But, I did what I always do when browsing for cookie recipes; I skipped right over those that required rolling, cutting or decorating. I have something resembling a small panic attack, probably much like the one that some people get when they attempt to make pie pastry – it’s a combination of fear (of sticky, messy dough) and impatience (with anything requiring fussing with).
My kids still love me, I think. But I imagine they would love me more if I would make some decorated gingerbread people to hang from the tree. Maybe I’ll look into a 12-step program to move me through the process of my cookie dough anxiety.
In the meantime, these cute almond cookie buttons called out to me. They’re require nothing more complicated than the easy pinch and roll method, you can make the dough up to 5 days ahead and they contain lots of ground, toasted almonds. I love toasted almonds!
When I make these again, I’ll use hazelnuts instead, and top them with some warm chocolate-hazelnut spread, like Nutella.
I was invited to a cookie swap at my friend Alanna’s and had to make 10 dozen cookies to share. How convenient for me. I made them.
I’m kind of on a cookie bender right now, so bear with me for a bit. This week I’ll be sharing some of my all-time favorite cookie recipes (no rolling required, promise).
Toasted Almond Buttons
makes about 60 cookies
- 2 cups whole, skin-on almonds, toasted (see NOTE)
- 2 cups flour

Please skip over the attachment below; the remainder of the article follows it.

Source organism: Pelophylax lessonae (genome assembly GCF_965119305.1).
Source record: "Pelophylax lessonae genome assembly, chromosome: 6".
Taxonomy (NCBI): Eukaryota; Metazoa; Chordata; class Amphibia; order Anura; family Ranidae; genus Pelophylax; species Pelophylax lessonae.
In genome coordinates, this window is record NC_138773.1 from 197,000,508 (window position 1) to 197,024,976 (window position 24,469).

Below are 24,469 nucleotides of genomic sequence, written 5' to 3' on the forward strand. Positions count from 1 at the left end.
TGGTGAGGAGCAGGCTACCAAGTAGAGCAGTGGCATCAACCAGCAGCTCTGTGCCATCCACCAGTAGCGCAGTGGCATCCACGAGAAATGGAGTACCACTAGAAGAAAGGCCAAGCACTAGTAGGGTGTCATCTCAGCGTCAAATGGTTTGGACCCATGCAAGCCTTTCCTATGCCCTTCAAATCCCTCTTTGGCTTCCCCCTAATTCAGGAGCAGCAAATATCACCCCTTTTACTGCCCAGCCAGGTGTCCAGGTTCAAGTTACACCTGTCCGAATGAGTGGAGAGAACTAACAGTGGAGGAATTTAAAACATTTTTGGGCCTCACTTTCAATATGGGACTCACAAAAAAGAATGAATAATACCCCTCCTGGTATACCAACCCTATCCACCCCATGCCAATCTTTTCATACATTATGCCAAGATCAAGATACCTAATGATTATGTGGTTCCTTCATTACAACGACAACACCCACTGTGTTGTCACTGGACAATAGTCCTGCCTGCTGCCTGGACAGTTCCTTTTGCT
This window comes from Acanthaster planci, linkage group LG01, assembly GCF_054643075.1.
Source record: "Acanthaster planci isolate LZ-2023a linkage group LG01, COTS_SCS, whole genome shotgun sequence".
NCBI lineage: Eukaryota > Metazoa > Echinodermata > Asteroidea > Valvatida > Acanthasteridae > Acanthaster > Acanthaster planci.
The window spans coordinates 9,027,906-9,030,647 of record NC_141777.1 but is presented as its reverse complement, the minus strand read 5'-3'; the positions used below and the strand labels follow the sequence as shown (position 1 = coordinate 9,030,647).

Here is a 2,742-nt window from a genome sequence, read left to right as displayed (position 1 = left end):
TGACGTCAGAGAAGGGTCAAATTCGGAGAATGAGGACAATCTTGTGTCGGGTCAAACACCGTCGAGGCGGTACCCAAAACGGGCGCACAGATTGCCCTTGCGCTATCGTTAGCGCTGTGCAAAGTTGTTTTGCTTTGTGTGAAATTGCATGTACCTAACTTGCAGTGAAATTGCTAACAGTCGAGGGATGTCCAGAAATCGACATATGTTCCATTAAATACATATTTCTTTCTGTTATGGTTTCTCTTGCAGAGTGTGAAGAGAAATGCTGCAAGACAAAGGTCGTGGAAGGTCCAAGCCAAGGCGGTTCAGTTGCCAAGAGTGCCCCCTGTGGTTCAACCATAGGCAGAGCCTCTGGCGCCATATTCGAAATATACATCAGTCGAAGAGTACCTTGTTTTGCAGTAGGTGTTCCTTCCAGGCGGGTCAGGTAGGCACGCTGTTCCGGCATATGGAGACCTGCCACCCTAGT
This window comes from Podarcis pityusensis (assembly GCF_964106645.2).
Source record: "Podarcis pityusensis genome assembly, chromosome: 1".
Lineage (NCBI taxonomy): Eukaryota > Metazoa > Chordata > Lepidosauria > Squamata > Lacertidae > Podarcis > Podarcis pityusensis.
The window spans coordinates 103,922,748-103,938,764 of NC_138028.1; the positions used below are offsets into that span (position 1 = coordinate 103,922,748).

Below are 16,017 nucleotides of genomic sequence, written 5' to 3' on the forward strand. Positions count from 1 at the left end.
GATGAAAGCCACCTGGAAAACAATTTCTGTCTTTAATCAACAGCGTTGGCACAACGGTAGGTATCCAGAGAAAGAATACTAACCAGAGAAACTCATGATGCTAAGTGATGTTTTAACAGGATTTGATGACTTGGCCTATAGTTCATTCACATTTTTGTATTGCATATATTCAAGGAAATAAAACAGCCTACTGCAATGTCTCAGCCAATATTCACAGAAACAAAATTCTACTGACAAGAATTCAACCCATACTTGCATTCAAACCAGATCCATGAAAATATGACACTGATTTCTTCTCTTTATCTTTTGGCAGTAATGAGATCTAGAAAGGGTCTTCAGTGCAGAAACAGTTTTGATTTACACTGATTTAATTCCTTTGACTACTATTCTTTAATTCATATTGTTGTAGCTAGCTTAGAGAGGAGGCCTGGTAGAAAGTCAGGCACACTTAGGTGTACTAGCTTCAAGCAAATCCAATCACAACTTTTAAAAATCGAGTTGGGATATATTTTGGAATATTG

- 3/4 cup confectioners’ sugar
- 1/4 teaspoon salt
- 16 tablespoons (2 sticks) plus 1 1/2 tablespoons unsalted butter, at room temperature
- 1 teaspoon vanilla extract
- 1/4 teaspoon almond extract
- 3 ounces semisweet chocolate
Position an oven rack in the middle of the oven; preheat to 350 degrees. Line 2 large baking sheets with parchment paper.
Finely grind 1 cup of the almonds in a food processor or blender and transfer to a large mixing bowl. Add the flour, confectioners’ sugar and salt. Use your hands to thoroughly work in 16 tablespoons (2 sticks) of the butter and the vanilla and almond extracts until a soft dough forms (it should not crumble).
Transfer to a resealable plastic food storage bag and refrigerate until well chilled (at least 20 minutes) or up to 5 days. Use the palms of your hands to roll the dough into 1/2-inch balls. Place on the baking sheets; spray the back of a small-size melon baller with nonstick cooking oil spray and use it to indent the top of each ball, holding the edges of the dough together as you work (if the edges crack, blend them back together).
Bake 1 sheet at a time for about 15 minutes, until the cookies begin to brown. Transfer them carefully to a wire rack to cool.
Meanwhile, place the chocolate and the remaining 1 1/2 tablespoons of butter in a small metal mixing bowl and suspend the bowl over a saucepan containing an inch or two of very hot water over medium heat. When the chocolate and butter have melted, stir to combine. Use a spoon to drizzle a small amount of chocolate into the indentation of each cookie. Top each with one of the remaining whole almonds. Let set completely before storing.